By offering inexpensive genetic testing kits, the Google-backed startup, 23andMe, promised the world that we could take charge of our DNA destinies. They said they could provide information on a person's susceptibility to 250 diseases and health conditions, including identify potential life-threatening illnesses before it's too late. But now, the Food and Drug Administration has quashed their efforts, saying there's not enough science to back up their claims.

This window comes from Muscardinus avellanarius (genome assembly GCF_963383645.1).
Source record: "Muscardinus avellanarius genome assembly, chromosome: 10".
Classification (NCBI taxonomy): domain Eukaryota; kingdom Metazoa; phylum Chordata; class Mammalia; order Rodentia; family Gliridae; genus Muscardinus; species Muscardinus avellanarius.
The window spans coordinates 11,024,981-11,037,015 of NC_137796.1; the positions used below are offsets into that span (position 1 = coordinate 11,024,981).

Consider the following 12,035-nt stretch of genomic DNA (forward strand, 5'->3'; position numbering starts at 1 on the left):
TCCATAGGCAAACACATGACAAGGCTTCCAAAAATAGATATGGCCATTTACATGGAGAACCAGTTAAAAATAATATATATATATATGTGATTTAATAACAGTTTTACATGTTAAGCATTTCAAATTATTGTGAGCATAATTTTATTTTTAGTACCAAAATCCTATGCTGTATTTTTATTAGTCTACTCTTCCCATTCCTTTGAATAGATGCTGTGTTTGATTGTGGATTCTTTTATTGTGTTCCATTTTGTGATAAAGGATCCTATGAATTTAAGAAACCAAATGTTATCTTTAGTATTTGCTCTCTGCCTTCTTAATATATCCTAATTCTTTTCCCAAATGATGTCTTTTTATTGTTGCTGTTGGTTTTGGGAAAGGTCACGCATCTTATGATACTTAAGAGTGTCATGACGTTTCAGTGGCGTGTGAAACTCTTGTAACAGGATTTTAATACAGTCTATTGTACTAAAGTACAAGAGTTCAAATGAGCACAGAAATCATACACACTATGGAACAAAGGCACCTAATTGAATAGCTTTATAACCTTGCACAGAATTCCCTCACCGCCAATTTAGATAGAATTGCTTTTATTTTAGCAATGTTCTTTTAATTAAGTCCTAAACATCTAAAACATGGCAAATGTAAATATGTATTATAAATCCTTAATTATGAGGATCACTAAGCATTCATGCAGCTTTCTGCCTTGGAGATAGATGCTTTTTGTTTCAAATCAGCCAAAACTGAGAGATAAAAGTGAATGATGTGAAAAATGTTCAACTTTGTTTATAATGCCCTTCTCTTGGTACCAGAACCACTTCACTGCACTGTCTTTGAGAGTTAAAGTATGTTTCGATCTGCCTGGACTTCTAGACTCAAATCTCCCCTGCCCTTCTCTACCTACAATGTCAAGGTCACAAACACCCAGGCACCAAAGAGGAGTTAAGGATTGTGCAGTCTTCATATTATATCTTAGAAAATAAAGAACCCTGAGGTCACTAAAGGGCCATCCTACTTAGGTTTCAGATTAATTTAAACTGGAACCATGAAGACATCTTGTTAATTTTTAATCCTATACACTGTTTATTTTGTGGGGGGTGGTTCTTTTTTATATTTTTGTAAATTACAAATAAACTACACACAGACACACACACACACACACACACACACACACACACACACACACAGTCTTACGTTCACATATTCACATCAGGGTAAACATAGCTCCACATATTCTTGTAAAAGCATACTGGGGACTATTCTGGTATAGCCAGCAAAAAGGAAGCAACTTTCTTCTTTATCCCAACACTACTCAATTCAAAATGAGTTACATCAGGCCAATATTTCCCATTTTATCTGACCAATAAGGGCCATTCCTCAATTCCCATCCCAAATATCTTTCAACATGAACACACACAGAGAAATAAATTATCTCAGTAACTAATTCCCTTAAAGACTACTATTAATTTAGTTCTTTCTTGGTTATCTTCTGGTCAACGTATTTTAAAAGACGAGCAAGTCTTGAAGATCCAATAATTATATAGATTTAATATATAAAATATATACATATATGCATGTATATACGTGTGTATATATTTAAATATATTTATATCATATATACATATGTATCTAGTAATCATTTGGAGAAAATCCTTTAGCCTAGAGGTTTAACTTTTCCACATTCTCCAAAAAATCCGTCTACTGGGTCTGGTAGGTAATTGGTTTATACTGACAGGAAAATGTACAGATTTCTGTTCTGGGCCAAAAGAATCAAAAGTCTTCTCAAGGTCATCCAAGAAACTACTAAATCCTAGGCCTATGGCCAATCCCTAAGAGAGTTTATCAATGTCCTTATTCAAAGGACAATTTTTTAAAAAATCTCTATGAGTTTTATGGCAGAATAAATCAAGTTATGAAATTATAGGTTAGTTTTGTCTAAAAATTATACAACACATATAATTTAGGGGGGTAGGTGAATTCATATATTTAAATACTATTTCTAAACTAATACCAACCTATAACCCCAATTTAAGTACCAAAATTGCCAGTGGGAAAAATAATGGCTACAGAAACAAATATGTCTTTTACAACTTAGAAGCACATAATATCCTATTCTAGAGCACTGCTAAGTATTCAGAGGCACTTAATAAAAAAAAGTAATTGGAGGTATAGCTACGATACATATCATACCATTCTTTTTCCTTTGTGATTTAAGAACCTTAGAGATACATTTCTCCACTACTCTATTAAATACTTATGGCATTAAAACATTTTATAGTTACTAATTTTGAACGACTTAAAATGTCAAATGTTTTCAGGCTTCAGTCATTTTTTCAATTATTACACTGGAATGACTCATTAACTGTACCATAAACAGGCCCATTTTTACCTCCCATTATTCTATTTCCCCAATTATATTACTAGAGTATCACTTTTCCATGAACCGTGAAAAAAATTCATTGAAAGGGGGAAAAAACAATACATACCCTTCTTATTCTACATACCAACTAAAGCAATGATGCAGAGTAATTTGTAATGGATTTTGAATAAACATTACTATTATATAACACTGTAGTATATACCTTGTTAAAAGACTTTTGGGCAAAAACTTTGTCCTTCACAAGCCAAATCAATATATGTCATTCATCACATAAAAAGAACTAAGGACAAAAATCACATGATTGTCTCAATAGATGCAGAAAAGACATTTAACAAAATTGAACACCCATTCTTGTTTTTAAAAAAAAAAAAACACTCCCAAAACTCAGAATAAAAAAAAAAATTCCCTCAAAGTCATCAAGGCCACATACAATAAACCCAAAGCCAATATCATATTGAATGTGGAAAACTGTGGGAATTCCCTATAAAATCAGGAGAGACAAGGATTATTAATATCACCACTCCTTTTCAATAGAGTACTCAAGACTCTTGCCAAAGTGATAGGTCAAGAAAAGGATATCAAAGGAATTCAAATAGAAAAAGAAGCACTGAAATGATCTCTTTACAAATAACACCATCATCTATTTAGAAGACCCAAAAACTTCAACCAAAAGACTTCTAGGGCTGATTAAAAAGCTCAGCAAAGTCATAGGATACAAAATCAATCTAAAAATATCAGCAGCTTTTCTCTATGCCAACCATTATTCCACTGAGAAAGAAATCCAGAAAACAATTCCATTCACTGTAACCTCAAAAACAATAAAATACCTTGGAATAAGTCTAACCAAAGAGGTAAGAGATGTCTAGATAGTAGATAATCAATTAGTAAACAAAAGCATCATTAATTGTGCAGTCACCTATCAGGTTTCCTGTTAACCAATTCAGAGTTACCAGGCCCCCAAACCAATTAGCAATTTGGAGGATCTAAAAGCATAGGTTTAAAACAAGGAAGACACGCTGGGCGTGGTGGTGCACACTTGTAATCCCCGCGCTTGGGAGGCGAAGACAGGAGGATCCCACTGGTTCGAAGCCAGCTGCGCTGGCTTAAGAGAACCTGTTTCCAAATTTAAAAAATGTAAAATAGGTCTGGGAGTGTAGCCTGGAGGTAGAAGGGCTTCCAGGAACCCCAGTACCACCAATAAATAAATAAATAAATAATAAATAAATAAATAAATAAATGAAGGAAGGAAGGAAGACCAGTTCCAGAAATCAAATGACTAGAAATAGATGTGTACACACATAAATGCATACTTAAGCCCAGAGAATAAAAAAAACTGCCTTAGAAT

The F.D.A. asserts that only tests that have been approved by the government can tell customers whether or not they're at risk for any disease. Because 23andMe's test has not been evaluated by the government, the F.D.A. has ordered them to halt selling it. They fear that unnecessary medical procedures might result. But, should the F.D.A. be regulating whether an individual has access to information about their own genetic material?
23andMe has 15 days to respond to the F.D.A.'s decision. For now, their $99 DNA tests are no more. (ABC News)